Susan immediately called Molly's father and began preparing to travel to Bangkok. Leah contacted the Paul Mitchell company through Facebook and their people immediately began working to help. Paul Mitchell representatives picked out Molly's surgeon and arranged for her transportation home.
"Every airport I was in I got lost, but everybody was nice enough to help me do what I needed to do. The Paul Mitchell people were nice enough to pick me up at 3 a.m. to see Molly," Susan said.
The Paul Mitchell representative said to her, "You take care of Molly. We'll take care of everything else."
The hospital in Bangkok was very clean, but no one was doing neurological assessments on Molly like Susan expected, which concerned her. "I felt like in a neurological case you need to have real low stimulation, with lights off and no noise. Things like that are important with head injuries. That wasn't done either," Susan said. "They didn't have an intracranial pressure monitor on her, which surprised me. We are just lucky God was with her and protecting her, because it wasn't done like it would have been in the United States. All I thought was, I want to get her home."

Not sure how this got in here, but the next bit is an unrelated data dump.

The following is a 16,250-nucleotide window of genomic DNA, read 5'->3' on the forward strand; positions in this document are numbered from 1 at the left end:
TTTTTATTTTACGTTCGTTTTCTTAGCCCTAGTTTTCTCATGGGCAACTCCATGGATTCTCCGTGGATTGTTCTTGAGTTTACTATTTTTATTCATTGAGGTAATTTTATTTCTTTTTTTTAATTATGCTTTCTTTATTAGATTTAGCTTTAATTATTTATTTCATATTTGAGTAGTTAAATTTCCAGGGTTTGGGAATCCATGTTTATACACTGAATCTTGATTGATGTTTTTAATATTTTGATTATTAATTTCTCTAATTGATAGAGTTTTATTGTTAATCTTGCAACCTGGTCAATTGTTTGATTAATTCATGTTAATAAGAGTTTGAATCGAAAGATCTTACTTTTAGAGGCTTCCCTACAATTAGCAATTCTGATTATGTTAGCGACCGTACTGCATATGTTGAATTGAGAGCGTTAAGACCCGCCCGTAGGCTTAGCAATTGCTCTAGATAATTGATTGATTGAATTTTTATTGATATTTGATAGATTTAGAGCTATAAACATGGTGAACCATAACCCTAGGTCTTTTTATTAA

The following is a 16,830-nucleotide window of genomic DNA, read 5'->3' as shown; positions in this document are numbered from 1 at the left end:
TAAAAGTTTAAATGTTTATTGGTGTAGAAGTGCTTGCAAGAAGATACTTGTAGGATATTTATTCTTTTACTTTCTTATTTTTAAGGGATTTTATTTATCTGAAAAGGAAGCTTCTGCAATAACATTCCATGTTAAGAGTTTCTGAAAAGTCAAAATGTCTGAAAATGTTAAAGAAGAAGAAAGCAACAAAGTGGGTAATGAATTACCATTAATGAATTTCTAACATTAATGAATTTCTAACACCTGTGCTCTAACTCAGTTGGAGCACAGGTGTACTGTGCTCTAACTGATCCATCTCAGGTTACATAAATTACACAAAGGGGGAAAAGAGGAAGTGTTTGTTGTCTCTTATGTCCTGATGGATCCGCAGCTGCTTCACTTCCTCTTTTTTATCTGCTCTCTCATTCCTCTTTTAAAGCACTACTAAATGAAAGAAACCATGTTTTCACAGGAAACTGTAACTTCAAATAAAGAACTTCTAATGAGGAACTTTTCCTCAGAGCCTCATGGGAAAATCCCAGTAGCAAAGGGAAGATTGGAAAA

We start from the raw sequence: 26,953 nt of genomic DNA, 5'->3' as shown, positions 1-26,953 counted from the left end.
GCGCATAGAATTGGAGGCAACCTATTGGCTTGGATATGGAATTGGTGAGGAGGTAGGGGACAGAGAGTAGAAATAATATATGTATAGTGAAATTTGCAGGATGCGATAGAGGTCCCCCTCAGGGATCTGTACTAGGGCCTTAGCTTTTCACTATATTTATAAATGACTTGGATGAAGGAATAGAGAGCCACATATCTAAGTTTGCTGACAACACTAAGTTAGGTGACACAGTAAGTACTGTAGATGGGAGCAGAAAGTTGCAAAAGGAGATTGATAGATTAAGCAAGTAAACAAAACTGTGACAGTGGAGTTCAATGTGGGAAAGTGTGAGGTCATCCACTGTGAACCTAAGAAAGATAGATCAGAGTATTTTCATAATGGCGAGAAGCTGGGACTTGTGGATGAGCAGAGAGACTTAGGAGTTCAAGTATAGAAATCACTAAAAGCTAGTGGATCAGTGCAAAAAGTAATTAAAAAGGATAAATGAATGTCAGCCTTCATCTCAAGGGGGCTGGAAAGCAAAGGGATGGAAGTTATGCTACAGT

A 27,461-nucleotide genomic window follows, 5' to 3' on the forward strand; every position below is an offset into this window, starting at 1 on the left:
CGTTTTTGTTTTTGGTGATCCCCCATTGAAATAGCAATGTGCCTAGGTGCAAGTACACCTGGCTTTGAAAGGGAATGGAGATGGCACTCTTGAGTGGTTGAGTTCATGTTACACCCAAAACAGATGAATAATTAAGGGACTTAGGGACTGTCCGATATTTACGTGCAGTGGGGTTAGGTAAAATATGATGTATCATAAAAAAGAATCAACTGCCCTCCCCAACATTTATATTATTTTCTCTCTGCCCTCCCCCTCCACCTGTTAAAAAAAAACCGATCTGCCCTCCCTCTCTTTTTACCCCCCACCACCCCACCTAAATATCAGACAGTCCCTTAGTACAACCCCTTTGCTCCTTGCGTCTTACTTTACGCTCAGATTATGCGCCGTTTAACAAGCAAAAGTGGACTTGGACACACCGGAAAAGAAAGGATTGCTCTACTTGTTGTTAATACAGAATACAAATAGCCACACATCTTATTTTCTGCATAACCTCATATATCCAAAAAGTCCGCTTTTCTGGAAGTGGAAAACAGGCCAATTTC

After Molly was released from intensive care it became Susan's responsibility to care for her, which is standard in Thailand. When she couldn't be there, Susan had to hire a private nurse, because Molly required constant supervision.
"She was on and going one hundred percent of the time. She was fretting, moving or trying to pull out things. When I first got there, her eyes were open and she was talking, but she looked at me and I could tell there was no recognition in those eyes."
Molly's arms were restrained to prohibit her from removing the IV, but her feet were constantly moving.
"She was fighting the restraints and talking what to her was important stuff," Susan said, "but she has what is known as expressive aphasia, because she hurt the temporal lobe on the left side, so it's hard for her to form her thoughts and get them out."